We made a first attempt in this direction in our study of the “plebanski” eponym in the area of mathematical physics. In this paper, we made use of the methodology involved in “geographies of science” (Livingstone, 2010; Geographies of Science, 2010; Knowledge and Space, 2016) with theoretical tools that enhance the projections made in the framework of the sociology of science, bibliometrics and science communication.

In particular, the “spatial turn” movement (Finnegan, 2008; Gunn, 2001; Frenken, 2009; Fa-ti, 2012) offers a new dimension in the development of information systems, maps and networks using an innovative methodology such as “spatial scientometrics” (Frenken et al., 2009; Flores-Vargas, et al, 2018).

The new proposal considers, in each application of an eponym, the original source of authors, institutions, journals and subject matters. Each source includes the position in the geographical distribution of scientific knowledge associated with a given discipline. This information is then referred to as “geo-reference” and the eponyms as “macro-georeferenced” entities.

In this scheme, the generation of eponyms involves the combination of the different sources for authors, institutions, journals and subject areas. The resulting network may develop new aspects of the distribution mechanism of the asymmetrical power associated with the geographies of knowledge (Geographies of Knowledge and Power, 2010).

Contact details: fcollazo@fis.cinvestav.mx

References

Collazo-Reyes, F., H. García-Compeán, M. A. Pérez-Angón, and J. M. Russell. 2018.  “Scientific Eponyms in Latin America: The Case of Jerzy Plebanski in the Area of Mathematical Physics.” Social Epistemology 32 (1): 63-74.

Fa-ti, F. 2012. “The global turn in the history of science.” East Asian Science, Technology and Society: An International Journal 6 (2): 249-258.

Finnegan, D. A. 2008. “The spatial turn: Geographical approaches in the history of science.” Journal of the History of Biology, 41 (2): 369-388.

Flores-Vargas, X., S. H. Vitar-Sandoval, J. I. Gutiérrez-Maya, P. Collazo-Rodríguez, and F. Collazo-Reyes. 2018. “Determinants of the emergence of modern scientific knowledge in mineralogy (Mexico, 1975-1849): a geohistoriometric approach.” Scientometrics, https://doi.org/10.1007/s11192-018-2646-5.

Frenken, K. 2009. Geography of scientific knowledge: A proximity approach. Eindhoven Centre for Innovation Studies (ECIS), working paper 10.01. http://cms.tm.tue.nl/Ecis/Files/papers/wp2010/ wp1001.pdf. Accessed 4 June 2016.

Frenken, K., S. Hardeman, and J. Hoekman. 2009. “Spatial scientometrics: Toward a cumulative research program.” Journal of Informetrics 3 (3): 222–232.

Geographies of Science. 2010. Peter Meusburger, David N. Livingstone, Heike Jöns, Editors. London, New York; Springer Dordrecht Heidelberg, ISBN 978-90-481-8610-5 DOI 10.1007/978-90-481-8611-2.

Geographies of Knowledge and Power. 2010. Peter Meusburger, David N. Livingstone, Heike Jöns, Editors. London, New York; Springer Dordrecht Heidelberg. 347 p.  DOI 10.1007/978-90-481-8611-2.

Gunn, S. 2001. “The spatial turn: Changing history of space and place”. In: S. Gunn & R. J. Morris (Eds.), Identities in space: On tested terrains in the Western city science 1850. Aldershot: Asghate.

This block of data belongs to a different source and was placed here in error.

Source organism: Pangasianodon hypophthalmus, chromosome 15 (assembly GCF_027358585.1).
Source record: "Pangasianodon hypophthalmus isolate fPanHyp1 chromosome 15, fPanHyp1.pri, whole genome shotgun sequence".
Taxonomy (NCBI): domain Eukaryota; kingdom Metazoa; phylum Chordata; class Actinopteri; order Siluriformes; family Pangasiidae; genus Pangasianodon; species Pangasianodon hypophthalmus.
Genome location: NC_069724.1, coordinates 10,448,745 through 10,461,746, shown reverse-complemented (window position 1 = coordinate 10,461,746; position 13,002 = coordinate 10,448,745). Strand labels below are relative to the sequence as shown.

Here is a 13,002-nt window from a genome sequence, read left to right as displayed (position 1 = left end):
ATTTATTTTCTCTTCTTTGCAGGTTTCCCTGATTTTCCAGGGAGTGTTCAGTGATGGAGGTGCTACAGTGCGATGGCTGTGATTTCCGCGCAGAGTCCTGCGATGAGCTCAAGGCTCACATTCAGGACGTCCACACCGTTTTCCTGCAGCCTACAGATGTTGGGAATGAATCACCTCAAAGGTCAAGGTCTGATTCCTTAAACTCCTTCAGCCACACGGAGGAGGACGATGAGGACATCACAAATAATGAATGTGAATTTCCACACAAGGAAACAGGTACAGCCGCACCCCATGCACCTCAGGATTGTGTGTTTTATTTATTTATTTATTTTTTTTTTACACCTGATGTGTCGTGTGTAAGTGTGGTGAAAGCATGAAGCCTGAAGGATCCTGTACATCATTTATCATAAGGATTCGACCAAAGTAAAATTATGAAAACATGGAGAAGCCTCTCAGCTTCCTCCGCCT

Knowledge and space. 2016. Peter Meusburger, David N. Livingstone, Heike Jöns, Editors. London, New York; Springer Dordrecht Heidelberg, ISBN 978-90-481-8610-5 DOI 10.1007/978-90-481-8611-2.

Livingstone, D. N. 2003. “Putting Science in Its Place: Geographies of Scientific Knowledge.” Chicago.

Livingstone, D. N. 1995. “The spaces of knowledge: Contributions towards a historical.” Geography of Science 13 (1): 5–34.

Livingstone, D. N. (2010). “Landscapes of Knowledge” In: Geographies of Science, edited by Peter Meusburger, David N. Livingstone, Heike Jöns, Editors. London, New York; Springer Dordrecht Heidelberg,

Naylor, S. 2005. “Introduction: Historical geographies of science—Places, contexts, cartographies.” British Journal for the History of Science, 38: 1–12.

Pang, Kam-yiu S. 2010. “Eponymy and life-narratives: The effect of foregrounding on proper names.” Journal of Pragmatics 42 (5): 1321-1349.

Scully, C., J. Langdon, and J. Evans. 2012. “Marathon of eponyms: 26 Zinsser-Engman-Cole syndrome (Dyskeratosis congenita).” Oral Diseases 18 (5): 522-523.

Shapin, S. 1998. “Placing the view from nowhere: Historical and sociological problems in the location of science.” Transactions of the Institute of British Geographers, New Series 23: 5–12.

Steffen, C. 2004. “The man behind the eponym – Lauren v. Ackerman and verrucous carcinoma of Ackerman.” American Journal of Dermatopathology 26 (4): 334-341. /10.1007/s11192-018-2646-5.

Veles-Cuartas, G. 2018. “Invisible Colleges 2.0: Eponymy as a Scientometric Tool.” Social Epistemology Review and Reply Collective 7 (3) 5-8.

Author Information: Alcibiades Malapi-Nelson, Seneca College, alci.malapi@outlook.com

Malapi-Nelson, Alcibiades. “Transhumanism and the Catholic Church.” Social Epistemology Review and Reply Collective 7, no. 5 (2018): 12-17.

The pdf of the article gives specific page references. Shortlink: https://wp.me/p1Bfg0-3WM

You don’t become the world’s oldest continuing institution without knowing how to adapt to the times.
Image by Lawrence OP via Flickr / Creative Commons.

Most accounts on transhumanism coming from Catholic circles show a mild to radical rejection to the idea of a deep alteration, by means of pervasive emergent technologies, of whatever we understand as “human nature”. These criticisms come from both progressive and conservative Catholic flanks. However, as it is increasingly becoming evident, the left/right divide is no longer capturing ethical, political and philosophical stances in an accurate manner.